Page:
MIT16_842F09_sw10

MIT16_842F09_sw10 - A New Accident Model for Engineering...

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A New Accident Model for Engineering Safer Systems 16.842 – 13 November, 2009 Student 10, T. Ishimatsu, and Student 11
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Introduction Traditional accident models view accidents as resulting from a chain or sequence of events. But today, the types of systems and the context in which they are built have been changing: Fast pace of technological change Changing nature of accidents New types of hazards Decreasing tolerance for single accidents Increasing complexity and coupling More complex relationships between humans and automation Changing regulatory and public views of safety These changes are facing the limits of current accident models and new approaches are needed.
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Includes FTA, FMECA, Event Trees, etc. Explains accidents in terms of multiple events sequenced as a chain over time. – Ignores non-linear causality relationships including feedback. Is subjective in the choice of events to include. – There is no well-defined “start” of the causal chain involved in accidents. May provide too superficial an explanation of why the accident occurred. Shift from “cause” to “reasons” Event Chain Model Example of a fault tree A Top event Leak not detected Intermediate failure event Controller fails Pressure transducer 1 fails Basic failure event B G H I C F T E 1 E 2 E 3 E 4 E 5 Image by MIT OpenCourseWare.
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AA965 Cali Accident Crew Procedure Error Pilot Error Approach Chart and FMS Inconsistencies FMS Design Deficiency American Airlines Training Deficiency Manufacturer’s Deficiencies International Standards Deficiency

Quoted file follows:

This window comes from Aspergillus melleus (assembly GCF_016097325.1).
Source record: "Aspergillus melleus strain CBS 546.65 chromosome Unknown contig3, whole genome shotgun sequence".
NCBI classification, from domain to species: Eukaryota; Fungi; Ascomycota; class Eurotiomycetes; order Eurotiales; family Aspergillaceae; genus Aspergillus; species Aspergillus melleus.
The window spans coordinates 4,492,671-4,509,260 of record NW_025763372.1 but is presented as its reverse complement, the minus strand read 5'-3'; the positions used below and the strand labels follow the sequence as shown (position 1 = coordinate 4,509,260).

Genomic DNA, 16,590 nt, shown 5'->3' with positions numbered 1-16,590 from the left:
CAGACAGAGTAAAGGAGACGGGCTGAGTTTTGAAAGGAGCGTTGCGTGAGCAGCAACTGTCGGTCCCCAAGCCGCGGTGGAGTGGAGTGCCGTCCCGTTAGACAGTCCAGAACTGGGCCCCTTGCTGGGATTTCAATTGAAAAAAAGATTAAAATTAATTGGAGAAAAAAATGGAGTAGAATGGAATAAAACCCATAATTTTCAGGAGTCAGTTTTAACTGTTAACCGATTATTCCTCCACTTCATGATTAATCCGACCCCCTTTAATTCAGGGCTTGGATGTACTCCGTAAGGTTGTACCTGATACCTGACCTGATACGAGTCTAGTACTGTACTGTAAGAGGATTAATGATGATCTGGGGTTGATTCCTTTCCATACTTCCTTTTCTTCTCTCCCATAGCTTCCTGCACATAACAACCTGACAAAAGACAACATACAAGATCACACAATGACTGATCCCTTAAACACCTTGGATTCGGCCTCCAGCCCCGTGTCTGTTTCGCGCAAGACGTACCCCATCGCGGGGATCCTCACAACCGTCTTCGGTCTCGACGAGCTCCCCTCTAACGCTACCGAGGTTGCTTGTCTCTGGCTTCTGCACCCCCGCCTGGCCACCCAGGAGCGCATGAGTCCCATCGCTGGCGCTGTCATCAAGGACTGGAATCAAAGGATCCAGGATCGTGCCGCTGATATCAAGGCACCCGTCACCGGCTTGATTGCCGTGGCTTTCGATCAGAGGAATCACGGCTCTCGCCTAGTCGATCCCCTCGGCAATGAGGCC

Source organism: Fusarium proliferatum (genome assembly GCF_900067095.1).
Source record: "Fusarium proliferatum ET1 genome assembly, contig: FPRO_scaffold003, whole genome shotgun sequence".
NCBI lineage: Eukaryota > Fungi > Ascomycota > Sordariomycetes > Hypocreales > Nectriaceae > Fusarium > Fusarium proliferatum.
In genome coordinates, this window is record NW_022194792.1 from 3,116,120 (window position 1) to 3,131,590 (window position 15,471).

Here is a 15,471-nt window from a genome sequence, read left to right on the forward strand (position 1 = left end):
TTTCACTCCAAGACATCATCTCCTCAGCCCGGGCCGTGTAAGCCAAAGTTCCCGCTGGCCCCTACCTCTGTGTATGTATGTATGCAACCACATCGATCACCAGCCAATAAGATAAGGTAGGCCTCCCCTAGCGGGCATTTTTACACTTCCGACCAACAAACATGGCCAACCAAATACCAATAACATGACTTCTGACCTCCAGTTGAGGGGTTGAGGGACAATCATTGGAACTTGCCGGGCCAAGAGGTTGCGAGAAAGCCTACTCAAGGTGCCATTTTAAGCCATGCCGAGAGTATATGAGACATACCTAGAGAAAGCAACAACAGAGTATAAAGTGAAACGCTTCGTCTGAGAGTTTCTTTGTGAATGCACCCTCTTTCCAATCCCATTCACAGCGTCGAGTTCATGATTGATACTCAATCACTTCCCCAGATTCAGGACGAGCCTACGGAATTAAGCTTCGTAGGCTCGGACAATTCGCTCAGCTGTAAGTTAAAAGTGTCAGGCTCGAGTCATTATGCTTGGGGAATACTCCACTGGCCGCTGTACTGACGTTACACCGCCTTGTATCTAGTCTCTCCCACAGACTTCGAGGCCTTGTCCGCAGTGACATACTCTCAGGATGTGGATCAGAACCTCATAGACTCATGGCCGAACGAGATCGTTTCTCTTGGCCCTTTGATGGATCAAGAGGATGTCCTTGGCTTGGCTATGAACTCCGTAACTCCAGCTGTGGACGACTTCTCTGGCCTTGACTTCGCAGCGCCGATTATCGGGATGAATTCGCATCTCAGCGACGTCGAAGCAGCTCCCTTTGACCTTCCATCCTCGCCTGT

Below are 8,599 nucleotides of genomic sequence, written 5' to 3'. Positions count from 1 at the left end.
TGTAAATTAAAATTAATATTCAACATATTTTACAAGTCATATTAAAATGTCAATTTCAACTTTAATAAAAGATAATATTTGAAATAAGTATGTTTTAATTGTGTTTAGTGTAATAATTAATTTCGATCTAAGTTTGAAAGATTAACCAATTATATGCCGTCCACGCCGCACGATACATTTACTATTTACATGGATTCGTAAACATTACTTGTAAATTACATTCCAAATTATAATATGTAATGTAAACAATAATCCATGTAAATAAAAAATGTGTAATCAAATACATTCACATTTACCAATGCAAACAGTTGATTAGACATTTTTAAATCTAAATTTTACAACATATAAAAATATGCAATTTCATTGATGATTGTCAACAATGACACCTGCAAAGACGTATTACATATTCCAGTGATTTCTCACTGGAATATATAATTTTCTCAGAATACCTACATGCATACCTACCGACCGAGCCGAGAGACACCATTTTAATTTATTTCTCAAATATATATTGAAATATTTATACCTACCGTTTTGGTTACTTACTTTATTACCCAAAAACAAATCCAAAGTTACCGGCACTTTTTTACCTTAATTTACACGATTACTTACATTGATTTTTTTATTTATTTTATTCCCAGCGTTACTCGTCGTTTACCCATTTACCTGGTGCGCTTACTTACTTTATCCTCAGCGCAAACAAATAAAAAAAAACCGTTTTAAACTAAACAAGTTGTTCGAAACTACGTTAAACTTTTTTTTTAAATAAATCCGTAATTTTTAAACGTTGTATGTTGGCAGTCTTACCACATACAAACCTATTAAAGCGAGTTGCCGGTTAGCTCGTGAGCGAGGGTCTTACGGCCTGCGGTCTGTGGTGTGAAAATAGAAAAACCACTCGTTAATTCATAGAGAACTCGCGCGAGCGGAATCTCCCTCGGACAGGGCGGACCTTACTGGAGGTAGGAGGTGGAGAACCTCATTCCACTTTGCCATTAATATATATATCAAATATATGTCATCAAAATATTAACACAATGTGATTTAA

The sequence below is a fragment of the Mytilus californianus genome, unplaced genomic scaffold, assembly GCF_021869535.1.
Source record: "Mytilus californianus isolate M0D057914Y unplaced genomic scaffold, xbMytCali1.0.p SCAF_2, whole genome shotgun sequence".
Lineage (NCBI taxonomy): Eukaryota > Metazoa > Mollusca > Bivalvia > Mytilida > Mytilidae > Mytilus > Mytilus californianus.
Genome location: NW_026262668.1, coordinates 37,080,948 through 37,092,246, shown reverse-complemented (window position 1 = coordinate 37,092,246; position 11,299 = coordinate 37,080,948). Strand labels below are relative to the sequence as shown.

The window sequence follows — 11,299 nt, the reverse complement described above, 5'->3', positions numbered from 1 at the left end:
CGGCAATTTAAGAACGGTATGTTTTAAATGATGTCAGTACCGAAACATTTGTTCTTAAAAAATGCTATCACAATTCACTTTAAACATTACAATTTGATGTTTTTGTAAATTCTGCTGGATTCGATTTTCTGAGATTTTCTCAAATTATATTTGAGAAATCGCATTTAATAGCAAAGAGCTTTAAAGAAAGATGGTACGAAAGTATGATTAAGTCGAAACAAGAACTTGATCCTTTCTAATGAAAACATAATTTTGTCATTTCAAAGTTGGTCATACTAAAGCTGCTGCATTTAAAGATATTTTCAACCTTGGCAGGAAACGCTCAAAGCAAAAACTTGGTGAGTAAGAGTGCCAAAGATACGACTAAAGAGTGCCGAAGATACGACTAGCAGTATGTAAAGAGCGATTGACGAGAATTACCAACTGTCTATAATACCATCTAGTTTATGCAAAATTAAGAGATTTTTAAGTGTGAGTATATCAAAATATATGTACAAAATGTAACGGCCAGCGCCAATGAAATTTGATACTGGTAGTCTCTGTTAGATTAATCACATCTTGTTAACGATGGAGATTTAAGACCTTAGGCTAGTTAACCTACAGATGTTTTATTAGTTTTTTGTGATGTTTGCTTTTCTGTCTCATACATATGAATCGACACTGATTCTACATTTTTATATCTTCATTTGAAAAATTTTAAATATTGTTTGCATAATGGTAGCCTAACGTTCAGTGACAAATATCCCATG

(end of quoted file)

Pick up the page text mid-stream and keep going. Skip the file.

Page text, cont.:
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Limitations of Event Chain Models Event-based models do NOT account for: – Social and organizational factors Structural deficiencies in the organization Management deficiencies Flaws in the safety culture of the company or industry – System accidents and software errors Reducing the ability to detect all potential undesired interactions Increasing the incidence of system accidents – Human error May appear safe and rational locally. May be unsafe in the larger socio-technical system as a whole. – Adaptation over time Under pressure toward cost-effectiveness and increased productivity in an aggressive, competitive environment – Component interaction accidents Violate the safety constraints
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STAMP: Systems-Theoretic Accident Model and Processes Safety is viewed as a control problem.
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This note was uploaded on 11/08/2011 for the course AERO 16.810 taught by Professor Olivierdeweck during the Winter '07 term at MIT.

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MIT16_842F09_sw10 - A New Accident Model for Engineering...

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